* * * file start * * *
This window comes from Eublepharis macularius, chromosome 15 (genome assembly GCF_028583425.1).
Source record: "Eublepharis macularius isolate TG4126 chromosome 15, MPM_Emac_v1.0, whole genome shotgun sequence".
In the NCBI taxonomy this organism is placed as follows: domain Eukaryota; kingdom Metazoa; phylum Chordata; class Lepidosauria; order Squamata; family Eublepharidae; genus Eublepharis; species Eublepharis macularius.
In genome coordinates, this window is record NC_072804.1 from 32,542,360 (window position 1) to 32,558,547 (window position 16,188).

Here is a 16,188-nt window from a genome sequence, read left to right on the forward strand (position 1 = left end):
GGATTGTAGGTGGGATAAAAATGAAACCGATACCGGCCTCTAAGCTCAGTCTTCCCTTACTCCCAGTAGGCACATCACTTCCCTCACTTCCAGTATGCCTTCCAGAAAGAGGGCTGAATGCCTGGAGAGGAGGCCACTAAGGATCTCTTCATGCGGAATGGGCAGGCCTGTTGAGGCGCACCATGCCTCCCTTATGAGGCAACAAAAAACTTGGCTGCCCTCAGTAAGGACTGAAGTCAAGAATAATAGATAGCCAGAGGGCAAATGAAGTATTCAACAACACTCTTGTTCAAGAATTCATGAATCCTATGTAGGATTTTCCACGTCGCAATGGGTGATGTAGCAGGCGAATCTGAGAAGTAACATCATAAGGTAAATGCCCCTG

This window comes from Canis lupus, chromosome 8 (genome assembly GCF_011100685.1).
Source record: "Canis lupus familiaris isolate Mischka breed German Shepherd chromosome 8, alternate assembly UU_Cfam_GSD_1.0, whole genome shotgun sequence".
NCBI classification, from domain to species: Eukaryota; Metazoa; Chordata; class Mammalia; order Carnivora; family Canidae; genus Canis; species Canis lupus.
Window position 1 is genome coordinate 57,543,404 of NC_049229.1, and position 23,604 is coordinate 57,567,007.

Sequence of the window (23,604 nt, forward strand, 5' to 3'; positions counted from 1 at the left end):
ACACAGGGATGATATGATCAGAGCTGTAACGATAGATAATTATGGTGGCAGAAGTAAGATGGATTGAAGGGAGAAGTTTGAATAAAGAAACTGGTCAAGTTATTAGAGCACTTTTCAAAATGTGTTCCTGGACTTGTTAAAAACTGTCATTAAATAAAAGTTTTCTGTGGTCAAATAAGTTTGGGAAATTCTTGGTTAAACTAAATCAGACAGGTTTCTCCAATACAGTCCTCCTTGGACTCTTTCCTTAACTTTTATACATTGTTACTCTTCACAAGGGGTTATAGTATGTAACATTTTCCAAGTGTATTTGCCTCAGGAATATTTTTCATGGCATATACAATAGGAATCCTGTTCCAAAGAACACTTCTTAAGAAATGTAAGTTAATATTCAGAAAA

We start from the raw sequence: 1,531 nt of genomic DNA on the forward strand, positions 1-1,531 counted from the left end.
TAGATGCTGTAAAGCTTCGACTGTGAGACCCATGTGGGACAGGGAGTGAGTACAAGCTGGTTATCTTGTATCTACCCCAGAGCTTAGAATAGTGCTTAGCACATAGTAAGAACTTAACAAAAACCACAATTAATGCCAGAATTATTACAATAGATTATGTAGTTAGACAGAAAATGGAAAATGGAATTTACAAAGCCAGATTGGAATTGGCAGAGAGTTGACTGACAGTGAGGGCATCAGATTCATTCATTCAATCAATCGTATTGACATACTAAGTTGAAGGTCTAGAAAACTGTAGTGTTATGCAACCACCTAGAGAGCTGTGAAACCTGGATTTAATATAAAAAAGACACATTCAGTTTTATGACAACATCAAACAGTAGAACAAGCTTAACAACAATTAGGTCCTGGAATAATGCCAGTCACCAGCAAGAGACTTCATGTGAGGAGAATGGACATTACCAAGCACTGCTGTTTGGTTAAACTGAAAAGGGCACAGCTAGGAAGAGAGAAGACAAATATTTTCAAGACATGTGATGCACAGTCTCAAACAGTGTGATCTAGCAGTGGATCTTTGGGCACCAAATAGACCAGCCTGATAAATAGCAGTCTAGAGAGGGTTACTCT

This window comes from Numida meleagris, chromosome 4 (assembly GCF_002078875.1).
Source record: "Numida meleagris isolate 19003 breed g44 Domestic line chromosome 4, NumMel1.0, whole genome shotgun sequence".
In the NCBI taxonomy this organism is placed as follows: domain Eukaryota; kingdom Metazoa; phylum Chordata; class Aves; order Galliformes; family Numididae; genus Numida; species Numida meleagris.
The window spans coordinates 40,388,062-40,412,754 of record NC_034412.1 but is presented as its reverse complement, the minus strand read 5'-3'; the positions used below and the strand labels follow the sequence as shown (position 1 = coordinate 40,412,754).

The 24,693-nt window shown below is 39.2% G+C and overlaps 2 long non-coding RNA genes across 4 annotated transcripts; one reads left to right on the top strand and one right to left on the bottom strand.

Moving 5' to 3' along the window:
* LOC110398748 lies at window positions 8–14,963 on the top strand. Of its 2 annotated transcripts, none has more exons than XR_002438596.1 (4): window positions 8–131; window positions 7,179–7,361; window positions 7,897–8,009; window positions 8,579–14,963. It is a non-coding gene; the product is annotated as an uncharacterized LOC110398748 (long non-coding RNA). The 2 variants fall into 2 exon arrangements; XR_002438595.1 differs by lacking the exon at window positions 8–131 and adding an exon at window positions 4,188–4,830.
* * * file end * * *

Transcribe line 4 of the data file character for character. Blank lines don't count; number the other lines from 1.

In genome coordinates, this window is record NC_072804.1 from 32,542,360 (window position 1) to 32,558,547 (window position 16,188).